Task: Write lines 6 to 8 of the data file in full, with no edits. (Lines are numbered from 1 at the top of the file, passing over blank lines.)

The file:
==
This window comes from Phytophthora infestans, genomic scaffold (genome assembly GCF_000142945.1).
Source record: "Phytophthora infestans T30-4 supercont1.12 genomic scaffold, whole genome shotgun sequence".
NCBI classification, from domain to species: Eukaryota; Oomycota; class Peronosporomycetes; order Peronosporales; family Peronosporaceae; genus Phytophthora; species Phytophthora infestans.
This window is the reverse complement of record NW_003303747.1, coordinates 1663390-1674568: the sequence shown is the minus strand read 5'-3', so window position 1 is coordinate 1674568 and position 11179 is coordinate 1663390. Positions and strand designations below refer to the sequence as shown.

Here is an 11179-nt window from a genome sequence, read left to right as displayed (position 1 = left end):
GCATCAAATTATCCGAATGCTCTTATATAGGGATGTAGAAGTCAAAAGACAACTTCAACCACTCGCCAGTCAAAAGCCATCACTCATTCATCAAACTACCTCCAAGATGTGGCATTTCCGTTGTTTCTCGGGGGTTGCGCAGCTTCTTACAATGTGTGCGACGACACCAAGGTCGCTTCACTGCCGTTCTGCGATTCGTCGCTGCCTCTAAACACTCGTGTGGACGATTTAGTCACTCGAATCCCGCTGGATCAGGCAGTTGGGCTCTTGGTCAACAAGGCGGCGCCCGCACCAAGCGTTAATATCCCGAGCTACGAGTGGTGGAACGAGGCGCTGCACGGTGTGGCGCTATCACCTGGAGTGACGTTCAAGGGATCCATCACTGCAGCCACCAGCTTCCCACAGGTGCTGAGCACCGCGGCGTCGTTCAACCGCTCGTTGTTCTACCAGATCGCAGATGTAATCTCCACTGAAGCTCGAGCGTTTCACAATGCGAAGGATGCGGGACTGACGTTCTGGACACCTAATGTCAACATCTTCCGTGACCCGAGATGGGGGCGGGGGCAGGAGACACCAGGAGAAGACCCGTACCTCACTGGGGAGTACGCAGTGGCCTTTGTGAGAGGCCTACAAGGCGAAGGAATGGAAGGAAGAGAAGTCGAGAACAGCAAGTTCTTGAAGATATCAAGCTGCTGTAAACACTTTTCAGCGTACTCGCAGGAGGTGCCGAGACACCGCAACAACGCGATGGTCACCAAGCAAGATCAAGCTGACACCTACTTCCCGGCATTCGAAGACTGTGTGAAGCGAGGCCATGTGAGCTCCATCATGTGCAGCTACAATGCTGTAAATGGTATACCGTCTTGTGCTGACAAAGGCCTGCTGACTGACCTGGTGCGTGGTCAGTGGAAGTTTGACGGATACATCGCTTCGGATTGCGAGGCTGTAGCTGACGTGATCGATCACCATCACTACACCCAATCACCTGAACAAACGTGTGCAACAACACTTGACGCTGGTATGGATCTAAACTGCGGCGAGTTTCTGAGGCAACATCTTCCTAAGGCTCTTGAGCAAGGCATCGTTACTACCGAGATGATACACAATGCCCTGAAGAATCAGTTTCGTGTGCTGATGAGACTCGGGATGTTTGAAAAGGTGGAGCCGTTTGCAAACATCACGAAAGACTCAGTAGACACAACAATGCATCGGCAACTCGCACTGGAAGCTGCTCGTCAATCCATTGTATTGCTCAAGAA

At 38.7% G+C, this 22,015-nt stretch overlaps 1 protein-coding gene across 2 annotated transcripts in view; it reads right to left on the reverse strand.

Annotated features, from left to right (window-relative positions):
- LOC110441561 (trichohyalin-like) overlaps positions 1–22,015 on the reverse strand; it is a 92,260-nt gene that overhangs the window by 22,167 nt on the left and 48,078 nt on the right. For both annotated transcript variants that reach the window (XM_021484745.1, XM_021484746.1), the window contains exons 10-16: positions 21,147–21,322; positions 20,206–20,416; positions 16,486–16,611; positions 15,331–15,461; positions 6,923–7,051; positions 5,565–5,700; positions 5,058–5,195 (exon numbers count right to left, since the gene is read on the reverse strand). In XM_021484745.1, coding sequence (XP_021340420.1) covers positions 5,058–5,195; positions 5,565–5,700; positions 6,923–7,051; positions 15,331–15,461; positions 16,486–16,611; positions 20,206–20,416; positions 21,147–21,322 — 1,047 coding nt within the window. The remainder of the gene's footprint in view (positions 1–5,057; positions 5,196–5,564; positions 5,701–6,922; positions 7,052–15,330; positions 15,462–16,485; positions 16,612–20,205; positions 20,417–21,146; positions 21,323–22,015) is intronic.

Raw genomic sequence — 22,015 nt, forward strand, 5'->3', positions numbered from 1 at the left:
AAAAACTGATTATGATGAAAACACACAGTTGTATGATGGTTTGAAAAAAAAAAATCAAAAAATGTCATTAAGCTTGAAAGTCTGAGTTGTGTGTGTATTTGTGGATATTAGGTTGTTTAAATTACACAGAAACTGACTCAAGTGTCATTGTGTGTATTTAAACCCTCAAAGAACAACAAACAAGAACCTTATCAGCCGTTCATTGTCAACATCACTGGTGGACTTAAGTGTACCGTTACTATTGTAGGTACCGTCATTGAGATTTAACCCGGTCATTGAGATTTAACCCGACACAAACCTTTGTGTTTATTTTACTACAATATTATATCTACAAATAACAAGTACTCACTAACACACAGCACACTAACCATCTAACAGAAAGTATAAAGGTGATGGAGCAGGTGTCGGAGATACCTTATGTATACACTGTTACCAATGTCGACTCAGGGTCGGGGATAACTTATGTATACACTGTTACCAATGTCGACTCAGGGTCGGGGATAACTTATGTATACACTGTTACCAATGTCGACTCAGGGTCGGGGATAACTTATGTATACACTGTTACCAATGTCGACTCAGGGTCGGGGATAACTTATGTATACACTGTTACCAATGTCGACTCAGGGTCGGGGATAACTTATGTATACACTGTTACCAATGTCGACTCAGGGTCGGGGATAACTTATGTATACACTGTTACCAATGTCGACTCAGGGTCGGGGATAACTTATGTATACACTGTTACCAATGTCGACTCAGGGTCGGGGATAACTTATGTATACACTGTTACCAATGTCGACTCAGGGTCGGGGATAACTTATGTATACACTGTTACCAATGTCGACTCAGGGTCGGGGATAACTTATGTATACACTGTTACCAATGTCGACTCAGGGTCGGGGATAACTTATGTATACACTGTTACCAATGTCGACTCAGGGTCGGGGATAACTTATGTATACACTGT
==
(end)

GCATCAAATTATCCGAATGCTCTTATATAGGGATGTAGAAGTCAAAAGACAACTTCAACCACTCGCCAGTCAAAAGCCATCACTCATTCATCAAACTACCTCCAAGATGTGGCATTTCCGTTGTTTCTCGGGGGTTGCGCAGCTTCTTACAATGTGTGCGACGACACCAAGGTCGCTTCACTGCCGTTCTGCGATTCGTCGCTGCCTCTAAACACTCGTGTGGACGATTTAGTCACTCGAATCCCGCTGGATCAGGCAGTTGGGCTCTTGGTCAACAAGGCGGCGCCCGCACCAAGCGTTAATATCCCGAGCTACGAGTGGTGGAACGAGGCGCTGCACGGTGTGGCGCTATCACCTGGAGTGACGTTCAAGGGATCCATCACTGCAGCCACCAGCTTCCCACAGGTGCTGAGCACCGCGGCGTCGTTCAACCGCTCGTTGTTCTACCAGATCGCAGATGTAATCTCCACTGAAGCTCGAGCGTTTCACAATGCGAAGGATGCGGGACTGACGTTCTGGACACCTAATGTCAACATCTTCCGTGACCCGAGATGGGGGCGGGGGCAGGAGACACCAGGAGAAGACCCGTACCTCACTGGGGAGTACGCAGTGGCCTTTGTGAGAGGCCTACAAGGCGAAGGAATGGAAGGAAGAGAAGTCGAGAACAGCAAGTTCTTGAAGATATCAAGCTGCTGTAAACACTTTTCAGCGTACTCGCAGGAGGTGCCGAGACACCGCAACAACGCGATGGTCACCAAGCAAGATCAAGCTGACACCTACTTCCCGGCATTCGAAGACTGTGTGAAGCGAGGCCATGTGAGCTCCATCATGTGCAGCTACAATGCTGTAAATGGTATACCGTCTTGTGCTGACAAAGGCCTGCTGACTGACCTGGTGCGTGGTCAGTGGAAGTTTGACGGATACATCGCTTCGGATTGCGAGGCTGTAGCTGACGTGATCGATCACCATCACTACACCCAATCACCTGAACAAACGTGTGCAACAACACTTGACGCTGGTATGGATCTAAACTGCGGCGAGTTTCTGAGGCAACATCTTCCTAAGGCTCTTGAGCAAGGCATCGTTACTACCGAGATGATACACAATGCCCTGAAGAATCAGTTTCGTGTGCTGATGAGACTCGGGATGTTTGAAAAGGTGGAGCCGTTTGCAAACATCACGAAAGACTCAGTAGACACAACAATGCATCGGCAACTCGCACTGGAAGCTGCTCGTCAATCCATTGTATTGCTCAAGAA

At 38.7% G+C, this 22,015-nt stretch overlaps 1 protein-coding gene across 2 annotated transcripts in view; it reads right to left on the reverse strand.

Annotated features, from left to right (window-relative positions):